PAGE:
NASA plans to bring back rock samples from Mars by 2033

Story at a glance

  • The announcement comes after NASA’s James Webb telescope delivered a series of early galaxy photos this month, to the delight of viewers around the world.

  • Researchers hope the samples, once delivered, will enable discoveries for future generations. 

  • However, the plan is contingent on funding allotments.

On the heels of the administration’s release of stunning photographs from the James Webb telescope, NASA announced its plans to bring back rock samples from Mars by 2033. 

The Mars Sample Return Program is nearing completion of its conceptual design phase, the agency said in a press release Wednesday. The new mission will allow scientists on Earth to examine the specimens using instruments too large and complex to send to the far-off planet.

This way, future generations will also be able to study the rocks. Moon samples obtained during the Apollo missions are still being studied to test new theories and models decades after they made their way to Earth. 

America is changing faster than ever! Add Changing America to your Facebook or Twitter feed to stay on top of the news.

The Perseverance rover is currently obtaining samples in Mars’ Jezero Crater. The highly sophisticated device was launched on July 30, 2020 and landed on the planet on February 18, 2021. Since its landing, the rover has collected 11 rock core samples and one atmospheric sample.

“The conceptual design phase is when every facet of a mission plan gets put under a microscope,” said Thomas Zurbuchen, associate administrator for science at NASA, in a statement. 

“There are some significant and advantageous changes to the plan, which can be directly attributed to Perseverance’s recent successes at Jezero and the amazing performance of our Mars helicopter,” Zurbuchen continued.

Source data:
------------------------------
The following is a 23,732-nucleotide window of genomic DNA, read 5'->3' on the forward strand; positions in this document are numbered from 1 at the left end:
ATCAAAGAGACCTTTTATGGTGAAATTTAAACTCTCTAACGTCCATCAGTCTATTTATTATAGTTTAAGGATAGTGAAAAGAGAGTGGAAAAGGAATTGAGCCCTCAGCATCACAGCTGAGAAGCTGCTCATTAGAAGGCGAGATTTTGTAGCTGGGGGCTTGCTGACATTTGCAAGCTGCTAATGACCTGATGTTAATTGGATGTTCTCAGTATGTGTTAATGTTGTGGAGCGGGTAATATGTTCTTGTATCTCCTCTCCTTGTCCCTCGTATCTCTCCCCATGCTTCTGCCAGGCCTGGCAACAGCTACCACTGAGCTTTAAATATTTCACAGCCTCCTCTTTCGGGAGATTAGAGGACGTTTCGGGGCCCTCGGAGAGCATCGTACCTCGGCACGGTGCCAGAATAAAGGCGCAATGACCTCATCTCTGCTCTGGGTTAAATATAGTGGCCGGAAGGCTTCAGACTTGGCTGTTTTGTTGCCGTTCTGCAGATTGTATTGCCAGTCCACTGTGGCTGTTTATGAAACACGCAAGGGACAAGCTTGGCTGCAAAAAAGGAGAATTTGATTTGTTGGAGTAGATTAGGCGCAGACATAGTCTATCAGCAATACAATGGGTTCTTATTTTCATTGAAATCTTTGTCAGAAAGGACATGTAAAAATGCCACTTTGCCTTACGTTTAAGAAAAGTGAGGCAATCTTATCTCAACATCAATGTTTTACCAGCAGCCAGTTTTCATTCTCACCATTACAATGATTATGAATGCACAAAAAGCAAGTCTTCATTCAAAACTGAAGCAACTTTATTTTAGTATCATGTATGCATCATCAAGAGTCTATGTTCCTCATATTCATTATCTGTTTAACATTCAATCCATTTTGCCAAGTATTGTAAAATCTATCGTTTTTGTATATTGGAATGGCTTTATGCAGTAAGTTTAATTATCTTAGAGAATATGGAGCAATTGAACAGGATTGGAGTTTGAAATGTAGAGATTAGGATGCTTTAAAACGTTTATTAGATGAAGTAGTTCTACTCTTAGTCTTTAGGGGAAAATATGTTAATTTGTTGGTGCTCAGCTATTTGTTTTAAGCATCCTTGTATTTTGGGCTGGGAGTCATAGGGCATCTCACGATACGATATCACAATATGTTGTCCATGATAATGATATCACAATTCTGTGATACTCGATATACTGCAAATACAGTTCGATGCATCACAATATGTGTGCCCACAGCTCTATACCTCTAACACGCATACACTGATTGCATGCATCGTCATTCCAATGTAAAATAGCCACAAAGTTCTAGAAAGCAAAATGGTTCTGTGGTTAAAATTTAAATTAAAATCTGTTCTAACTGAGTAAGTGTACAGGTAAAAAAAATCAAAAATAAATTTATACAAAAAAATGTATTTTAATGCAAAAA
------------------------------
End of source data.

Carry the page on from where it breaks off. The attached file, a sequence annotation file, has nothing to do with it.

The campaign includes contributions from the European Space Agency (ESA) and is designed to reduce complexity for future missions while increasing the likelihood of success. However, contributions are contingent upon available funding, and more formalized agreements between the agencies are expected to take place within the next year.

“Working together on historic endeavors like Mars Sample Return not only provides invaluable data about our place in the universe but brings us closer together right here on Earth,” said Zurbuchen.

The finalized plan involves Perseverance delivering samples to a retriever equipped with a small rocket, which would then launch into the planet’s orbit and be ferried back to Earth.

ESA’s Earth Return Orbiter is slated to launch in the fall of 2027 with the retriever scheduled to launch the following summer. 

Once the architecture is solidified during the conceptual design phase, the preliminary design phase will begin this October and last around 12 months.

“ESA is continuing at full speed the development of both the Earth Return Orbiter that will make the historic round-trip from Earth to Mars and back again; and the Sample Transfer Arm that will robotically place the sample tubes aboard the Orbiting Sample Container before its launch from the surface of the Red Planet,” said David Parker, director of Human and Robotic Exploration at ESA in the release.